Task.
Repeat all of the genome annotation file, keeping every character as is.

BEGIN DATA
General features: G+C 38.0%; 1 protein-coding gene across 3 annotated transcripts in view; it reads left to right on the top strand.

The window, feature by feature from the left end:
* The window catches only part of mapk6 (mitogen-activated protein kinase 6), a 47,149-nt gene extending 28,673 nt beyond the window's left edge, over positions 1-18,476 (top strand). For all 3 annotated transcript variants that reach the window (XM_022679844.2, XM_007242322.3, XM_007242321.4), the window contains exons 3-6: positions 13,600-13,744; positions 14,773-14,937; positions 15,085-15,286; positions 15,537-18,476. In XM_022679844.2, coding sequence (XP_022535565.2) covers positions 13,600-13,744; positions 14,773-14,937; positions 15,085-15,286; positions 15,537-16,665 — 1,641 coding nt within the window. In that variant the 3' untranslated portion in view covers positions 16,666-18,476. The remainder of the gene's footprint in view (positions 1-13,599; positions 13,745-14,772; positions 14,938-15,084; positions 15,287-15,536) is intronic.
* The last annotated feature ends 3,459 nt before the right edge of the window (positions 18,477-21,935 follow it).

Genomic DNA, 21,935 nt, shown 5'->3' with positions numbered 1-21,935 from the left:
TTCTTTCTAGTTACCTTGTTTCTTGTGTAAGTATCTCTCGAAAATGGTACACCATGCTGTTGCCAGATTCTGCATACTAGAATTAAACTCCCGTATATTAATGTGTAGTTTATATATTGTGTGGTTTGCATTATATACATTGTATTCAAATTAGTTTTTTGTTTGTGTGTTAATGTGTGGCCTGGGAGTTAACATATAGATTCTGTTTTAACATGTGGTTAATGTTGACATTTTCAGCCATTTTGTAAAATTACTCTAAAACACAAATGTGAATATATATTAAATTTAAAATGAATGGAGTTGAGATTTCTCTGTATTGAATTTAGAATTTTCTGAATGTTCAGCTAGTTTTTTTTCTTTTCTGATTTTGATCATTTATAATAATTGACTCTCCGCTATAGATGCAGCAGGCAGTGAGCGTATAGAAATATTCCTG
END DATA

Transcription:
General features: G+C 38.0%; 1 protein-coding gene across 3 annotated transcripts in view; it reads left to right on the top strand.

The window, feature by feature from the left end:
* The window catches only part of mapk6 (mitogen-activated protein kinase 6), a 47,149-nt gene extending 28,673 nt beyond the window's left edge, over positions 1-18,476 (top strand). For all 3 annotated transcript variants that reach the window (XM_022679844.2, XM_007242322.3, XM_007242321.4), the window contains exons 3-6: positions 13,600-13,744; positions 14,773-14,937; positions 15,085-15,286; positions 15,537-18,476. In XM_022679844.2, coding sequence (XP_022535565.2) covers positions 13,600-13,744; positions 14,773-14,937; positions 15,085-15,286; positions 15,537-16,665 — 1,641 coding nt within the window. In that variant the 3' untranslated portion in view covers positions 16,666-18,476. The remainder of the gene's footprint in view (positions 1-13,599; positions 13,745-14,772; positions 14,938-15,084; positions 15,287-15,536) is intronic.
* The last annotated feature ends 3,459 nt before the right edge of the window (positions 18,477-21,935 follow it).

Genomic DNA, 21,935 nt, shown 5'->3' with positions numbered 1-21,935 from the left:
TTCTTTCTAGTTACCTTGTTTCTTGTGTAAGTATCTCTCGAAAATGGTACACCATGCTGTTGCCAGATTCTGCATACTAGAATTAAACTCCCGTATATTAATGTGTAGTTTATATATTGTGTGGTTTGCATTATATACATTGTATTCAAATTAGTTTTTTGTTTGTGTGTTAATGTGTGGCCTGGGAGTTAACATATAGATTCTGTTTTAACATGTGGTTAATGTTGACATTTTCAGCCATTTTGTAAAATTACTCTAAAACACAAATGTGAATATATATTAAATTTAAAATGAATGGAGTTGAGATTTCTCTGTATTGAATTTAGAATTTTCTGAATGTTCAGCTAGTTTTTTTTCTTTTCTGATTTTGATCATTTATAATAATTGACTCTCCGCTATAGATGCAGCAGGCAGTGAGCGTATAGAAATATTCCTG